Sample Term Paper
Global warming is no more just a phenomena proclaimed to be gradually destroying the planet by Greenpeace fanatics. It is now acknowledged worldwide as the planet’s plague and various international institutions are set up to monitor its growing impact. One such panel is the IPCC (Intro governmental Panel on Climate Change), sanctioned together by the WMO (World Meteorological Organization) and UNEP (United Nations Environmental Program) which is responsible for publishing reports of human impact on climate change. It was set up in 1988, and since then has published 4 assessment reports based on reliable scientific literature regarding climate change. The aims of this panel included examining the human impact on climate change and examine mitigating alternatives that may be available.
Its assessments have concluded that most of the rise in temperature since the 20th century has been a direct/indirect result of human actions such as the burning of fossil fuels and deforestation, which have caused a build-up of greenhouse gases near to the earth’s surface. This concentration of gases has caused the temperature to increase by 0.74 (± 0.18 °C) between 1906 and 2005 according to the IPCC. It has thus become necessary not to consider the perspective of global warming any less than a threat to the climate’s sanctity.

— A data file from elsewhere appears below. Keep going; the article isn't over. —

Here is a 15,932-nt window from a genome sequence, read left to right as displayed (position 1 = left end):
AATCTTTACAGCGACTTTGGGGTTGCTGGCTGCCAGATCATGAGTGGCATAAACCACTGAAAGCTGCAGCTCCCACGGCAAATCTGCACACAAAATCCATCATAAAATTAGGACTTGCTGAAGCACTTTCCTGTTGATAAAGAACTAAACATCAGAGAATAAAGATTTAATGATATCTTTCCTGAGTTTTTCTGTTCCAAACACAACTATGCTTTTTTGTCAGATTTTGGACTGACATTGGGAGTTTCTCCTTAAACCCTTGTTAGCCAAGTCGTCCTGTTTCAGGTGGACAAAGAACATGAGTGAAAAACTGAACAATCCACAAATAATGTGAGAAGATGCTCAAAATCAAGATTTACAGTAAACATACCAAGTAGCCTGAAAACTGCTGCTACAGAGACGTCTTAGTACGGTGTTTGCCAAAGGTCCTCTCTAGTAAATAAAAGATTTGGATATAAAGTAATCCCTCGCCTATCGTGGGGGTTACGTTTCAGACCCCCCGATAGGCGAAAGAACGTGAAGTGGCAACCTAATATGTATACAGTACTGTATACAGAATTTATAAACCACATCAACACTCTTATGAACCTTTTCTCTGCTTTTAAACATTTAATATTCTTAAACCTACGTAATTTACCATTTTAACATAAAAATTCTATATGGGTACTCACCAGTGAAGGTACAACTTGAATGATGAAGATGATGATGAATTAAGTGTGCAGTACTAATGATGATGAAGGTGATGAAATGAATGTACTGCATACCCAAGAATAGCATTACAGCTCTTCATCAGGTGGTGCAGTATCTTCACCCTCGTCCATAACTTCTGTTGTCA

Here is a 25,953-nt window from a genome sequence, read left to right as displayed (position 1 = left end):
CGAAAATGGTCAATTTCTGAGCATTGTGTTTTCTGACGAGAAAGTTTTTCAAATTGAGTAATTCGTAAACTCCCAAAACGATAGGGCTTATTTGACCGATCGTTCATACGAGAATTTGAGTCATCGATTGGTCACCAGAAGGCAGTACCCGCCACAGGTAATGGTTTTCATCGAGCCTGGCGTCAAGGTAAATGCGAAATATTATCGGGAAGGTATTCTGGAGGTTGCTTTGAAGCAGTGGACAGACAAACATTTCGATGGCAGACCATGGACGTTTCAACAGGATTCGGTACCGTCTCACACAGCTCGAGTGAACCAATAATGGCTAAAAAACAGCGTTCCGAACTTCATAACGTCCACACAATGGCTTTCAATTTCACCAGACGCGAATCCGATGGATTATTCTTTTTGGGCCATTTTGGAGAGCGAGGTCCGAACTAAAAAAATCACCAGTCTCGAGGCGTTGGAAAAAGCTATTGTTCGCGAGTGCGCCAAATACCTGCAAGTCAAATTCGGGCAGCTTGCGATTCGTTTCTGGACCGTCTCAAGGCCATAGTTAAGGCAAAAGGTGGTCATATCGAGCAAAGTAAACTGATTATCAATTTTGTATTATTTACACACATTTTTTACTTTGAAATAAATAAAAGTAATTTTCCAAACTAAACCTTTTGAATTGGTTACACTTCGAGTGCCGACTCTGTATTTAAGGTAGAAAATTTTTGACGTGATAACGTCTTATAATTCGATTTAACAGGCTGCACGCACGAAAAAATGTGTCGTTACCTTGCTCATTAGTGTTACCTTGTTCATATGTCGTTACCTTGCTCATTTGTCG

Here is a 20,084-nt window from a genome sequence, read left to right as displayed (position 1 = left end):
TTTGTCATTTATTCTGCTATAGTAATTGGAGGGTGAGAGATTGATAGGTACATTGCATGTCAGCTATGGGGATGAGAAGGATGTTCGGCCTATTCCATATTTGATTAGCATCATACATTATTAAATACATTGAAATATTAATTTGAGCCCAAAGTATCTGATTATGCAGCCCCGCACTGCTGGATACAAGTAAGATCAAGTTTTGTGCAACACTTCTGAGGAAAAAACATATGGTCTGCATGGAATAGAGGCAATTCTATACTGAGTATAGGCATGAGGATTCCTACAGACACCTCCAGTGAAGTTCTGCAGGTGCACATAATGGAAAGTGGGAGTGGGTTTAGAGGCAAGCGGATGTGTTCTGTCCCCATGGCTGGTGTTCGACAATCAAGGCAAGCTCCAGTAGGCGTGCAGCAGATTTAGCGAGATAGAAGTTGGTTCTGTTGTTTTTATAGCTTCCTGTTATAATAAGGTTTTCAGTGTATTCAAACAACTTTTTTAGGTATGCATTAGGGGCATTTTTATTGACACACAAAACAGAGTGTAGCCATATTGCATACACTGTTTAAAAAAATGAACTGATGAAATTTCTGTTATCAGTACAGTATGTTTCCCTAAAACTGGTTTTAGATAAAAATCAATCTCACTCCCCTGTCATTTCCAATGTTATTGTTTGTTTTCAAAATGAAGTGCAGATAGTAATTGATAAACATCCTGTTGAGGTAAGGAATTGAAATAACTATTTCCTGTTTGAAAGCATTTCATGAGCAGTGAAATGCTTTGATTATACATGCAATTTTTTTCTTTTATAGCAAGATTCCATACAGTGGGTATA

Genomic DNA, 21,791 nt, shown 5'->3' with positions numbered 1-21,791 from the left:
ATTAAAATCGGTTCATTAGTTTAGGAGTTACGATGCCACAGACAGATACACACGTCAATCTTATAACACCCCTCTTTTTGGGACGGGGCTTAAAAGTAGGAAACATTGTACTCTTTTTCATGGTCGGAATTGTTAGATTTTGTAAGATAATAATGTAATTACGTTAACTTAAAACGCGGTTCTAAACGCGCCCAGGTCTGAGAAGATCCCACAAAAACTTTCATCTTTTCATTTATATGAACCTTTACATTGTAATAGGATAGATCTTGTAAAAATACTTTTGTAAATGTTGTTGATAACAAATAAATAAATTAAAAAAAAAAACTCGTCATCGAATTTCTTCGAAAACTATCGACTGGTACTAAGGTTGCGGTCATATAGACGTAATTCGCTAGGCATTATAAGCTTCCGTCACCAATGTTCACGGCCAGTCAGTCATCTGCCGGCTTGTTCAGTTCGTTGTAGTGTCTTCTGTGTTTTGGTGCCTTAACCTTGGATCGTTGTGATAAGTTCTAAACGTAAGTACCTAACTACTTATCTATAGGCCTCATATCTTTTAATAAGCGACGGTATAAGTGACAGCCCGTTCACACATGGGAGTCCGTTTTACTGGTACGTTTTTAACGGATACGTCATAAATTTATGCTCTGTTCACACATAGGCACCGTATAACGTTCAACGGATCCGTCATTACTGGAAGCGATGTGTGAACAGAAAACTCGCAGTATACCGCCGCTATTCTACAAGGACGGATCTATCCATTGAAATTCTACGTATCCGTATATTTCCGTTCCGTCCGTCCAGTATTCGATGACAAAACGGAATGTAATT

Global warming relates to the gradual and contravening increase in the temperature of the Earth’s near-the-surface air and the ocean since the mid-20th century onwards due to the aforementioned reasons. Even though the changes may look minor on paper, they translate into bigger perspectives such as melted glaciers in the Arctic, haphazard precipitation patterns, increments in the areas covered by subtropical deserts and the increased occurrences of extreme weather disasters. The rate of temperature has steadily risen during the latter half of the 20th century and in the lower troposphere, the rise was calculated to be between 0.12 and 0.22 °C per decade since 1979, attributed to data taken from satellite. There are other factors contributing to this increase other than human negligence, but their effects are very minute, such as the urban heat effect (accounts for 0.0002 °C of the increase) solar radiation and volcanism. Since 1979, ocean temperatures rose at 0.13 °C as compared to the land temperatures which rose at 0.25 °C, (almost twice the value) but this can be attributed to the ocean’s readily losing heat by evaporation and their large capacitive bodies.
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